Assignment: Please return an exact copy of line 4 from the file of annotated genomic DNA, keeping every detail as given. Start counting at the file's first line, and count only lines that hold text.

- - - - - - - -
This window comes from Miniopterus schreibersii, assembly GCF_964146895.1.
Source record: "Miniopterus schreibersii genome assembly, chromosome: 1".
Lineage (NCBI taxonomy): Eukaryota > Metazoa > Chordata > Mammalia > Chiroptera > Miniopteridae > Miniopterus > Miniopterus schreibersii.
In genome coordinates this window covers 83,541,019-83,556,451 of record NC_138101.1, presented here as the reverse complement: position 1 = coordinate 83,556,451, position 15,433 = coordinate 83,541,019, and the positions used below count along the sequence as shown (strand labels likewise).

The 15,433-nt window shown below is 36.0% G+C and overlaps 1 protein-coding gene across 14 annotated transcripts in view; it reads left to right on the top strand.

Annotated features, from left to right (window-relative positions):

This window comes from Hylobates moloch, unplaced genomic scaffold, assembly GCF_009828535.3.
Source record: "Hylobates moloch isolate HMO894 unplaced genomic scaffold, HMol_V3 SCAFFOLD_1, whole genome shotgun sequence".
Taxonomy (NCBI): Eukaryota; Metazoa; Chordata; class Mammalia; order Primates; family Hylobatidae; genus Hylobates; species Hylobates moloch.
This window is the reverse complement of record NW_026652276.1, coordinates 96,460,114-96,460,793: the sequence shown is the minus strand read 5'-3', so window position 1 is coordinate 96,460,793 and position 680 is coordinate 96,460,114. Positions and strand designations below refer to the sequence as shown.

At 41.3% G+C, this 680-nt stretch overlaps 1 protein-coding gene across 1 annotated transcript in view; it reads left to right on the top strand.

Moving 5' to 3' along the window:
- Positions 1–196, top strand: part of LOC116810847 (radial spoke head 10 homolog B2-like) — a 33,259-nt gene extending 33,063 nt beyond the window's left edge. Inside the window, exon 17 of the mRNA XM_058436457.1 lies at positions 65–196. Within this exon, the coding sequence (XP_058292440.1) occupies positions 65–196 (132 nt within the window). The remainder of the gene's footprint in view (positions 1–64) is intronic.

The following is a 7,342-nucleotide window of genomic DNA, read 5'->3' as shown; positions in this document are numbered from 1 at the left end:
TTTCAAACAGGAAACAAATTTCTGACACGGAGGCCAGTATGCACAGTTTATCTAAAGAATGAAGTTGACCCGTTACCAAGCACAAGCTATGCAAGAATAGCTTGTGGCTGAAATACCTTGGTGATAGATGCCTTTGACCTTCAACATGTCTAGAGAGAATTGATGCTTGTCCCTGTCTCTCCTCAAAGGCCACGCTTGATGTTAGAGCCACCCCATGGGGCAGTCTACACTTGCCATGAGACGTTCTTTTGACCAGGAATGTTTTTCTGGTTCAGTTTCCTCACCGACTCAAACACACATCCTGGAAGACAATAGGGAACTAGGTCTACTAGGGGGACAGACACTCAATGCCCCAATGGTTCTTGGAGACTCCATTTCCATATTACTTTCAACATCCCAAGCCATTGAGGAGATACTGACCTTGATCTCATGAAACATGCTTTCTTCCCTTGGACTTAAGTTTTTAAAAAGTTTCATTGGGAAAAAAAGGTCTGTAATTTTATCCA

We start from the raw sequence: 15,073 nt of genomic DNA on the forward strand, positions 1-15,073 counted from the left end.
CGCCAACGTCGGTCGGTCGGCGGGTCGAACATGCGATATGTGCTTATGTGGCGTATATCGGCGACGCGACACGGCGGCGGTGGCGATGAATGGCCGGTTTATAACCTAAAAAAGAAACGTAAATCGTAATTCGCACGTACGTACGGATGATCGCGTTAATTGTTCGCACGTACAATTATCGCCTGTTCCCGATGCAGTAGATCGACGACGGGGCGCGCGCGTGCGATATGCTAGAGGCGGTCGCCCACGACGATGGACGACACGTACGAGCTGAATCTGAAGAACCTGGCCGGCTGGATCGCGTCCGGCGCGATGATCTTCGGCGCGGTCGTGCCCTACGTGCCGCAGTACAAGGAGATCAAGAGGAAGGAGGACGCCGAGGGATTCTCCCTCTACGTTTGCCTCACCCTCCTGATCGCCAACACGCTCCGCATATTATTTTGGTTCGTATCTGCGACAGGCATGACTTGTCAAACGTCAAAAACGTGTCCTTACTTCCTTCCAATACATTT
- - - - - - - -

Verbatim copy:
In genome coordinates this window covers 83,541,019-83,556,451 of record NC_138101.1, presented here as the reverse complement: position 1 = coordinate 83,556,451, position 15,433 = coordinate 83,541,019, and the positions used below count along the sequence as shown (strand labels likewise).